I have long been a fan of this series and couldn't wait for this one to be published. I read it in one sitting on the day it arrived. The main character in the series is a college English professor, yet she seems very real and down to earth. The film noir theme of the book is very well done and keeps sneaking in when you least expect it. This novel was and incredibly quick and entertaining read.
Benn
This is one of my favorites in the Pelletier series, although all of them, with the exception of "Death Without Tenure" (good but not great) have been faves. It is my hope that one of these days, the Professor of working-class origin will mellow and become the love life of the elegant highbrow, Avery Mitchell.
Benn
This is one of my favorites in the Pelletier series, although all of them, with the exception of "Death Without Tenure" (good but not great) have been faves. It is my hope that one of these days, the Professor of working-class origin will mellow and become the love life of the elegant highbrow, Avery Mitchell.
Freaky Hook
First in this series that I read, and probably the best.
Freaky Hook
First in this series that I read, and probably the best.
Dagdage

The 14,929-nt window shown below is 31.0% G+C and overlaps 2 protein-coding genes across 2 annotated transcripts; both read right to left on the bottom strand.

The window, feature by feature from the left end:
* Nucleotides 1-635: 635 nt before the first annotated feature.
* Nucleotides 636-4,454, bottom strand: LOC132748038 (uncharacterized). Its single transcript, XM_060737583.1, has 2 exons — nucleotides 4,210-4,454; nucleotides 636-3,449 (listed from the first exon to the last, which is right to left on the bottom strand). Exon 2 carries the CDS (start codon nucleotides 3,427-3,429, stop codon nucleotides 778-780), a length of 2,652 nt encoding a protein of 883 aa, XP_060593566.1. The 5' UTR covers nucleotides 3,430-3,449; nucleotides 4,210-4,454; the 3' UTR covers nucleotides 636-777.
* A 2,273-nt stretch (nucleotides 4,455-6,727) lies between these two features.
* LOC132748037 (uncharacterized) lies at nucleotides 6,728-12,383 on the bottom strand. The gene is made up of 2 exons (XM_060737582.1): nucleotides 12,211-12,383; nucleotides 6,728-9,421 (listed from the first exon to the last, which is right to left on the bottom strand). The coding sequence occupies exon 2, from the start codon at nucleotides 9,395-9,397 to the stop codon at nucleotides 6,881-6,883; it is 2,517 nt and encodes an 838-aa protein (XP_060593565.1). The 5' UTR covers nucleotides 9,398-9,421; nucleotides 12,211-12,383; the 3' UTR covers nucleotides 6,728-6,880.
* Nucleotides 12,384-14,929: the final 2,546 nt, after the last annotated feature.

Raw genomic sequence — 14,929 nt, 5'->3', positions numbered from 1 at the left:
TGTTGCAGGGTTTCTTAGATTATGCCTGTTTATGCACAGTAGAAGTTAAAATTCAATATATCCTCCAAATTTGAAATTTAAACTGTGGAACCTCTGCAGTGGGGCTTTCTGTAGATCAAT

Hey there! I was looking for a university-based mystery and bought this one. It was okay...I guess. It wasn't as bad as I first feared after reading the first ten pages, when the professor kept nitpicking her boyfriend's grammar, but it has some good points and bad points, of course. The bad: too many cliches (dry as dust, for the birds, etc.), the excerpts from Sunnye, the mystery writer, who is supposed to be some great author, were just awful; and the writing of the student, who in the end has a book published, was really horrible! In the latter case, the student gives an eye-witness account of her sister's murder using thesaurus-like adjectives to describe things like the color of her blood on snow and using a completely inappropriate tone for the subject matter. It was just cringe-worthy. In the former case, it was a bad parody of a 20s detective mag. - Sunnye would be laughed off the planet now for writing that crap! The thing about providing an example of a character who is supposed to be a brilliant writer, is that it has to be brilliant! It was NOT. Also, it was painfully obvious (SPOILER ALERT) from the description of the librarian (such pains taken to make her seem pitiful and harmless), that she would be a major player in the denouement of the mystery. But the worst, by far, was the professor's failure to tell the police that the backpack at the murder victim's house belonged to her student. That was ridiculous - there was no reason why she should not; she's supposed to be an idiot, right? The student could have been the murderer, or been kidnapped along with her daughter, or in peril of some other sort, but the prof didn't mention it because she didn't want the girl harassed by the police? Please. And the prof's silence went on for days, even after she feared foul play for the student. If I were the cop boyfriend, I couldn't trust her judgment again and would probably dump the silly woman. Also, but not as bad, was pretending like she actually provided help at the book house (although later boyfriend said he asked her there because he wanted her to see it). And if the student was so responsible and mature, why didn't she bother to call her work and let them know she was all right? Or let her friend tell them she was okay - she didn't have to divulge her Big Secret. She knew there was a murder investigation going on. No need for her not to check in! Of course that would have sidelined that "mystery," but it didn't ring true in the end (neither did her immediate book deal, although that alone would be forgivable).